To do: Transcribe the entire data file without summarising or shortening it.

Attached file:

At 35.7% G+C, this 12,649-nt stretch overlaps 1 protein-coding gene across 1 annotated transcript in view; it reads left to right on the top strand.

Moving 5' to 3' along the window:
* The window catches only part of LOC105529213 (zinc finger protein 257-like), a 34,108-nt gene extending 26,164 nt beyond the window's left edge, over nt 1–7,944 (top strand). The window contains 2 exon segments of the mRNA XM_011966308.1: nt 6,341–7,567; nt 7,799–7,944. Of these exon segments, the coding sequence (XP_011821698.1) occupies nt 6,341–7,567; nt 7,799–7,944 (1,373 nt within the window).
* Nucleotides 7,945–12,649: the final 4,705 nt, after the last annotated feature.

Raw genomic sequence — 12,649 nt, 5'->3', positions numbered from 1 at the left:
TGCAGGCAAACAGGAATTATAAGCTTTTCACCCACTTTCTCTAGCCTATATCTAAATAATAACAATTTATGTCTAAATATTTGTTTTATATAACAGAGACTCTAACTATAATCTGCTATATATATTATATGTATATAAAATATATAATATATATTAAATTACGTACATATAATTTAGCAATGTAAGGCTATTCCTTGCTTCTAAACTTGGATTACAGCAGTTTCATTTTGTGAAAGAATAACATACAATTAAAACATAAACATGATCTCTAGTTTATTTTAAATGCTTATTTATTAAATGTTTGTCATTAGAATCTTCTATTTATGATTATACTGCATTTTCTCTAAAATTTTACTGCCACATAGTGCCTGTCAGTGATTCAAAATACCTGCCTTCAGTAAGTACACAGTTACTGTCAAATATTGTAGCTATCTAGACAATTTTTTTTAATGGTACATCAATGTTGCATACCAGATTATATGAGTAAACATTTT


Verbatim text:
At 35.7% G+C, this 12,649-nt stretch overlaps 1 protein-coding gene across 1 annotated transcript in view; it reads left to right on the top strand.

Moving 5' to 3' along the window:
* The window catches only part of LOC105529213 (zinc finger protein 257-like), a 34,108-nt gene extending 26,164 nt beyond the window's left edge, over nt 1–7,944 (top strand). The window contains 2 exon segments of the mRNA XM_011966308.1: nt 6,341–7,567; nt 7,799–7,944. Of these exon segments, the coding sequence (XP_011821698.1) occupies nt 6,341–7,567; nt 7,799–7,944 (1,373 nt within the window).
* Nucleotides 7,945–12,649: the final 4,705 nt, after the last annotated feature.

Raw genomic sequence — 12,649 nt, 5'->3', positions numbered from 1 at the left:
TGCAGGCAAACAGGAATTATAAGCTTTTCACCCACTTTCTCTAGCCTATATCTAAATAATAACAATTTATGTCTAAATATTTGTTTTATATAACAGAGACTCTAACTATAATCTGCTATATATATTATATGTATATAAAATATATAATATATATTAAATTACGTACATATAATTTAGCAATGTAAGGCTATTCCTTGCTTCTAAACTTGGATTACAGCAGTTTCATTTTGTGAAAGAATAACATACAATTAAAACATAAACATGATCTCTAGTTTATTTTAAATGCTTATTTATTAAATGTTTGTCATTAGAATCTTCTATTTATGATTATACTGCATTTTCTCTAAAATTTTACTGCCACATAGTGCCTGTCAGTGATTCAAAATACCTGCCTTCAGTAAGTACACAGTTACTGTCAAATATTGTAGCTATCTAGACAATTTTTTTTAATGGTACATCAATGTTGCATACCAGATTATATGAGTAAACATTTT